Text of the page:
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Quote:
Originally Posted by ttusqrl View Post
Awesome thread! The only thing I might add is that Bilsteins for the front are not available and haven't been for a while.
Done! Thanks.


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post #9 of 94 Old 07-20-2014, 05:23 PM
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I like the SIU plates on the Red WK!

Interesting to see another Saluki!
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post #10 of 94 Old 07-21-2014, 12:40 PM
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Quote:
Originally Posted by USN_BlackWK View Post
All WK's shown above do have the cradle drop as it is part of the Superlift suspension system. There are XK/WK's with 8"+ of lift out there, however downtravel at that height is severely limited. This is due to the fact that with an independent suspension (short of twin I-beam setups) there is only a finite amount of travel before one or multiple components reach their travel limit or come in contact with another suspension component. Does that answer your question?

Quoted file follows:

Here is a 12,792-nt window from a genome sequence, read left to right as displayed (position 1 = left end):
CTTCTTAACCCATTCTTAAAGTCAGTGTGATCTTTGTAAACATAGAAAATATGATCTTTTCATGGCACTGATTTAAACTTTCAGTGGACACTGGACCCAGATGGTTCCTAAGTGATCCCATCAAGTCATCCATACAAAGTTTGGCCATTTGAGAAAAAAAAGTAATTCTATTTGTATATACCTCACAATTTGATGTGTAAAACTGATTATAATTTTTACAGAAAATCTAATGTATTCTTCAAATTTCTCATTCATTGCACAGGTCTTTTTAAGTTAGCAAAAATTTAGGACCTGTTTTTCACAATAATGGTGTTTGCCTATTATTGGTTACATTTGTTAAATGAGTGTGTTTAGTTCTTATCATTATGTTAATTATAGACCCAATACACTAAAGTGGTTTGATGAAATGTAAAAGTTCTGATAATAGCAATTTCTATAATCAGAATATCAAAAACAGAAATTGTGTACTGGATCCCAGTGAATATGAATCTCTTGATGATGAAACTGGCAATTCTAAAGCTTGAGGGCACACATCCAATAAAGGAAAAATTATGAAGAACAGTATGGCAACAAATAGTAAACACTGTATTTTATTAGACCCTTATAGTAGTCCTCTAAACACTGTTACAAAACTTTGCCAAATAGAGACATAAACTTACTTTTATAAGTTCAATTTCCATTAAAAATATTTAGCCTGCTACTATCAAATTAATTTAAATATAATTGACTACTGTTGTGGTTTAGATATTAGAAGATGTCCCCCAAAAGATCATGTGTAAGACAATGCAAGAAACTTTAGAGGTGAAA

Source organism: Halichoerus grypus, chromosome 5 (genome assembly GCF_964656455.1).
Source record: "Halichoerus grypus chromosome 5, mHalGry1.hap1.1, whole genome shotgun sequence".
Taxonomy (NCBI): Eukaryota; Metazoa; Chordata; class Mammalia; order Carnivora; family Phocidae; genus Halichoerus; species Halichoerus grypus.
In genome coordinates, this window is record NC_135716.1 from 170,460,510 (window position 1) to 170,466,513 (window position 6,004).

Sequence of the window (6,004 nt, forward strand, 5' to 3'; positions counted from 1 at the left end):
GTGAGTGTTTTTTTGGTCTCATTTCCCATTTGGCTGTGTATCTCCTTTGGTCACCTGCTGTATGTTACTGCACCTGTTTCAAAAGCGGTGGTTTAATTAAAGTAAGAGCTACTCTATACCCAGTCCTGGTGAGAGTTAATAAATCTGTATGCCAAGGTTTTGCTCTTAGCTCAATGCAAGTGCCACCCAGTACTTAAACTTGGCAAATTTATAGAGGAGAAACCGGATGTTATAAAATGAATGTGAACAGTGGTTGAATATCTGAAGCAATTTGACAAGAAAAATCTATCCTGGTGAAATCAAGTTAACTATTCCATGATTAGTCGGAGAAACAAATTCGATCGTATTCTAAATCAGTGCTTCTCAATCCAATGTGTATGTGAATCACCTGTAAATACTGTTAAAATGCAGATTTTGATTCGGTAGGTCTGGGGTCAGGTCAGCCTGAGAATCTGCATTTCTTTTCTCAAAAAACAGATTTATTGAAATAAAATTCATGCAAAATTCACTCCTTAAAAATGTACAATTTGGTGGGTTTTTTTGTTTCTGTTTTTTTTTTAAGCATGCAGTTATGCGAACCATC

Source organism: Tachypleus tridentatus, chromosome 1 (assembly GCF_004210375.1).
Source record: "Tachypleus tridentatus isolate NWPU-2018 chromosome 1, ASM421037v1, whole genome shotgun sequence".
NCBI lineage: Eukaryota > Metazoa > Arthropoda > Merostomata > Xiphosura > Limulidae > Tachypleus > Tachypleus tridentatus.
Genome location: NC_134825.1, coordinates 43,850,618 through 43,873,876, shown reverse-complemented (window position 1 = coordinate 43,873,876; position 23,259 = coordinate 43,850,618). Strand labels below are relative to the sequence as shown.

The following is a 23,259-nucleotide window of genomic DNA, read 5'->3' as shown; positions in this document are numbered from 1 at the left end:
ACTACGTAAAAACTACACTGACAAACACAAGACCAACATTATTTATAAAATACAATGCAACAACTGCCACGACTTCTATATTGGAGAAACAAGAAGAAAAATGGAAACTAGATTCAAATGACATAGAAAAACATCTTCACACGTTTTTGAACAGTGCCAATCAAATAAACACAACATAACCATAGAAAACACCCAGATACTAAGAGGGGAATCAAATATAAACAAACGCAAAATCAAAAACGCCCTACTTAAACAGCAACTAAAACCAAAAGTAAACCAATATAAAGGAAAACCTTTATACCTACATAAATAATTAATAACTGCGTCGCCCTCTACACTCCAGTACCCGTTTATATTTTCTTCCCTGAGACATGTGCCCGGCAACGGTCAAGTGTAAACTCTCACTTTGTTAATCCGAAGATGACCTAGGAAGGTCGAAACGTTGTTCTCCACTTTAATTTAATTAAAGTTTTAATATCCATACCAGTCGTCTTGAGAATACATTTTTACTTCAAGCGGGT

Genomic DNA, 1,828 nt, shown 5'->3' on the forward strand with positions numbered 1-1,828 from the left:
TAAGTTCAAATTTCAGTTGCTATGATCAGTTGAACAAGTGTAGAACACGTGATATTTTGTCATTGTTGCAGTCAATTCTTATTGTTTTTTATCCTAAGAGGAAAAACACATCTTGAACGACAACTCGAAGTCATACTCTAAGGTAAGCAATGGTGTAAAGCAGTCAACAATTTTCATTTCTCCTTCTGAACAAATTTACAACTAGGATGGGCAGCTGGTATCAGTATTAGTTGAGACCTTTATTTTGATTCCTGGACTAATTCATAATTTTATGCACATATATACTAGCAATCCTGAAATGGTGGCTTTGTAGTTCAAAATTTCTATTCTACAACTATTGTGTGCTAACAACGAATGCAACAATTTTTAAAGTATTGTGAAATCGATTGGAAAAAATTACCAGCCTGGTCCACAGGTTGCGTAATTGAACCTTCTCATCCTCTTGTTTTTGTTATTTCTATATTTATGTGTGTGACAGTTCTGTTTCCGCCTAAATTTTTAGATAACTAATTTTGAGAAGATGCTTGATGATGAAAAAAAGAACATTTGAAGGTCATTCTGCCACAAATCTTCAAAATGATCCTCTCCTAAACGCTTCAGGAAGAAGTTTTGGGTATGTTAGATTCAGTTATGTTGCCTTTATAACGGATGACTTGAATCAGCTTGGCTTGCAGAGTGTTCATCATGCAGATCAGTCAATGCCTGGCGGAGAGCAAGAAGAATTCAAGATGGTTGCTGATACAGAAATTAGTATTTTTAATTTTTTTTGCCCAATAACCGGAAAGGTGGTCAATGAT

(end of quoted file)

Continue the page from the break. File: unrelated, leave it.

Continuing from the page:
It does. Kinda what I was thinking too. Thanks a lot. This thread is just what we needed here

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post #11 of 94 Old 02-20-2015, 11:10 PM Thread Starter
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I added more information for those looking to run 37's. Once again, anyone with anything to add just let me know!


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post #12 of 94 Old 02-21-2015, 06:56 AM
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"Removable sway bar end links (JBA or JKS). Unlike solid axle Jeeps, only one link needs to be removed for wheeling. Removing an endlink will greatly increase the ability to articulate on the front end!"

Ahhh! I was wondering about that. I removed both and was like, ok...now what do I do with my sway bar just hanging here. lol

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post #13 of 94 Old 05-29-2015, 07:49 AM